Twenty days to Christmas but no presents have been bought!
It’s too soon to panic but a trip to Fortnum and Mason’s in London didn’t help matters.
Posh shops are great for window shopping but don’t really help with proper present buying.
Inside Fortnum’s luxury emporium, Christmas is in full swing… with one of the most impressive seasonal displays in London.
The food hall and ground floor were resplendent with festive fare and the luxury treats were so good that I couldn’t stop salivating.
The glistening candied fruits, delicate petits-fours and hand-crafted chocolate bears looked scrumptious.
These luxury treats look great until you spot the price tags. A small box of delightful chocolates was priced at £40 whilst the superior chocolate presentation caskets started around £80-£100.
There was even a chocolate coach and horses relief which was so beautifully crafted that you’d hardly dare to nibble the hooves. At £300 it was more ornament than chocolate treat!
Even the delightful fondant fancies and juicy fruits caused my bank balance to teeter as I peered into the glass case like a child in a very expensive sweet shop.
Willpower is a brilliant thing and I had to be led away from the Christmas section after 20 minutes of browsing.
Unfortunately my friend Clive succumbed and purchased a small but perfectly wrapped box of hand made sweets topped with a red ribbon.
Seriously, Fortnum and Mason is a stunning shop to schmooze around at Christmas even if your pockets aren’t deep enough to buy its luxury nibbles.
It’s a traditional store that captures the Yule-tide spirit to perfection with its tastefully decorated Christmas trees, immaculate decorations and eye-catching window displays.
There’s a Dickensian spirit about its halls decked with holly and shiny baubles,
You can imagine the Queen and the Duchess of Cambridge perusing its shelves with a servant or three in tow.
For the rest of us, perhaps it’s best to admire the Christmas windows rather than venturing inside to buy anything… but then Fortnum’s is all about sheer indulgence.
Fortnum and Mason have surpassed themselves with this year’s themed windows which tell the rags to riches story of London legend Dick Whittington.
This English folk tale dates from around 1605 when it was first made into a stage play.
Today, it’s a popular Christmas pantomime story in England’s music halls and theatres.
This fairy tale story is a tale for our recessionary times – and the irony wasn’t lost on this blogger.
The tale tells of how young Dick starts life as a poor, orphaned boy during the 14th Century.
After living a meagre existence Dick hears of the great city of London, where the streets are said to be paved with gold.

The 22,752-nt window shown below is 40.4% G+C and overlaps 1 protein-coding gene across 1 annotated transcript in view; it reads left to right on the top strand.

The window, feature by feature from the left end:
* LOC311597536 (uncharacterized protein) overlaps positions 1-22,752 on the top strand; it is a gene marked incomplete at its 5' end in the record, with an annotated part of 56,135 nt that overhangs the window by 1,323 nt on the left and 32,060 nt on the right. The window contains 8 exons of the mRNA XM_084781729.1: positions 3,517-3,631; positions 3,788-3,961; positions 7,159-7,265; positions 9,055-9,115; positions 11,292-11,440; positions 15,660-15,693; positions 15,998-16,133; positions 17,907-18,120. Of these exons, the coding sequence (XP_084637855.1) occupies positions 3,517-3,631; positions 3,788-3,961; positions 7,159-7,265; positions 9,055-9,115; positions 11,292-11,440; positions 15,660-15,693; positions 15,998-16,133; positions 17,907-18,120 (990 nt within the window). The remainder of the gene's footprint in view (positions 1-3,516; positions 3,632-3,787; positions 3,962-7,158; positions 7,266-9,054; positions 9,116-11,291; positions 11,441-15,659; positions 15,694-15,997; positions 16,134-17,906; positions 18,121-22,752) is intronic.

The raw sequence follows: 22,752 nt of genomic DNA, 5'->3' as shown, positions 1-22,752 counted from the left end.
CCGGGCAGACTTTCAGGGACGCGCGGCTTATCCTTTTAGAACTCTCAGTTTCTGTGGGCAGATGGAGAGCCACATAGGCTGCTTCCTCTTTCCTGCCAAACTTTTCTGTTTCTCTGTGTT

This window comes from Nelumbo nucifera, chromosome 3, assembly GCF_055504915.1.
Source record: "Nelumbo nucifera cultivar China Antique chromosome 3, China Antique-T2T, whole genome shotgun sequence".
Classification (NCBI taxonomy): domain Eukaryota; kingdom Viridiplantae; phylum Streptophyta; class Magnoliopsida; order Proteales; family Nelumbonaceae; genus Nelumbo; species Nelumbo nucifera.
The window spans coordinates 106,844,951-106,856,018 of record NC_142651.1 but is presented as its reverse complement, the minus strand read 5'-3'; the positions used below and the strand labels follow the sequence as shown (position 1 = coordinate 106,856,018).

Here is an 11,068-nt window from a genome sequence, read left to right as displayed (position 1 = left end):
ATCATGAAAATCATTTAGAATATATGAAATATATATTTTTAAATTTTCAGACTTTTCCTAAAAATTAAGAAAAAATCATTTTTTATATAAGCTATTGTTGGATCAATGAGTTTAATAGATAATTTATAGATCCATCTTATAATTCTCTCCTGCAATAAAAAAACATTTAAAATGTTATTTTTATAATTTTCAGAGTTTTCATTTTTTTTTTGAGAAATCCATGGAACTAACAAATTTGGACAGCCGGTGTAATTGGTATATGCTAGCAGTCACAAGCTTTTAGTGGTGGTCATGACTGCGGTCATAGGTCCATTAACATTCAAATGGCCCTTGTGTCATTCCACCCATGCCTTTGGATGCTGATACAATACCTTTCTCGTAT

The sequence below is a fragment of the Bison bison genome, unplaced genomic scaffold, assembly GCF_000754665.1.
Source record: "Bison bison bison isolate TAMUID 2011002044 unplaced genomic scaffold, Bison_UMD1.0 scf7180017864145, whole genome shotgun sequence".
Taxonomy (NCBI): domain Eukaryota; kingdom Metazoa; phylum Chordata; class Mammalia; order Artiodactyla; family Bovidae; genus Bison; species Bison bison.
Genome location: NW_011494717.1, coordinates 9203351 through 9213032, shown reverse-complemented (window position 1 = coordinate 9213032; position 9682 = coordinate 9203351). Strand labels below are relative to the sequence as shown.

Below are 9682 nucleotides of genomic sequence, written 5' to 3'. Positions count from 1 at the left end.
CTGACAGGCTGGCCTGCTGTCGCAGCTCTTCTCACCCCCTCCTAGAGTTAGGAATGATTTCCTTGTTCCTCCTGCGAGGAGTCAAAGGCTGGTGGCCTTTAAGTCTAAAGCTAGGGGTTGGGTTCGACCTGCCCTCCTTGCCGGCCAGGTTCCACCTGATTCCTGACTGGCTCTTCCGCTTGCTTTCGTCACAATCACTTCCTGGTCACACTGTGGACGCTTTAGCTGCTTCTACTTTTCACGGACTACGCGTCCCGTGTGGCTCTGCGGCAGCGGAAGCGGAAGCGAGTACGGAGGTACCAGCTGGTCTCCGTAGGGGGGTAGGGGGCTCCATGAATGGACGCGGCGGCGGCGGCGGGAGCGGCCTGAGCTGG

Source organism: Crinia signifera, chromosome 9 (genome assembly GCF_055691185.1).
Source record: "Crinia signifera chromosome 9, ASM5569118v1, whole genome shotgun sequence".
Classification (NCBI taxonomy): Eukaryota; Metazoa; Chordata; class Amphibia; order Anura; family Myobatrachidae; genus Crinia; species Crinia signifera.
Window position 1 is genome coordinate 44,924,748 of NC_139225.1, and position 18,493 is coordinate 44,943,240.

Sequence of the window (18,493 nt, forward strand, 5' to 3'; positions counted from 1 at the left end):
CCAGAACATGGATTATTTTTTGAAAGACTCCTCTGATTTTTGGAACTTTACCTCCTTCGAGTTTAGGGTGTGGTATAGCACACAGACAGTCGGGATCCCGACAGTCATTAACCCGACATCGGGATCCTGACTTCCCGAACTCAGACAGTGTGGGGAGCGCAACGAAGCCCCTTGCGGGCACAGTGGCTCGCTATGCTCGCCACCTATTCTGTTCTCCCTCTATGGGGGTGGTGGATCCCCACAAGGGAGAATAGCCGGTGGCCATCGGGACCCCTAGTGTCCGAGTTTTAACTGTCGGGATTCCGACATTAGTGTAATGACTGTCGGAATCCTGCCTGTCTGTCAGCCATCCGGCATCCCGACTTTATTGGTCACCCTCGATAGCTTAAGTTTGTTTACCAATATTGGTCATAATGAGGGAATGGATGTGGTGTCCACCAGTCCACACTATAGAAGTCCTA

With thoughts of riches beyond his wildest dreams, he sets off to find his fortune.
When Dick arrives in the capital, exhausted and hungry, he has nowhere to stay. He’s forced to fall asleep in front of the house of a rich merchant.
The story unfolds in the beautifully-created tableaux from Fortnum’s Christmas windows below…
The wealthy merchant takes pity on Dick and invites him inside his house to stay – and eventually offers him work as as a scullery boy.
But Dick’s bedroom is infested with rats so he buys a cat which drives away the rodents.
One day the merchant, Mr Fitzwarren, leaves on a business trip to a far away port to trade for gold.
Reluctantly, Dick agrees to send his cat who becomes a huge hit on board the ship on account of his rat catching prowess.
Back in London, Dick is having a bad time being bullied by the merchant’s cook so he decides to run away.
But before he leaves, he hears the sound of the Bow Bells which seem to be saying, “Turn again Whittington, thrice Lord Mayor of London”.
Dick retraces his steps and finds that Mr Fitzwarren’s ship had returned to London.
But his cat has been sold for a great fortune to the King of Barbary, whose palace was overrun with mice. Dick is now a rich man.
Dick is invited to join Mr Fitzwarren in his business ventures and eventually marries his daughter Alice.
Many years later as a successful business man, Dick becomes the Lord Mayor of London, just as the bells had predicted.
The moral of the tale is that – despite a lowly upbringing anybody can rise to become wealthy and Lord Mayor of London.
Dick’s dreams of London streets of gold come true and everyone lives happily ever after.
The Dick Whittington story was based on a real person – as was his true-to-life wife, Alice Fitzwarren.
But in reality Dick Whittington didn’t come from a poor family nor is there any evidence that he had a cat.
Despite the tallness of the tale, it’s nice to enjoy the fantasy in the Christmas windows though.
And if you fancy recreating the Fortnum’s Christmas ambience here’s a video of their visual stylist explaining how to make your Yuletide a little special… if you can afford it.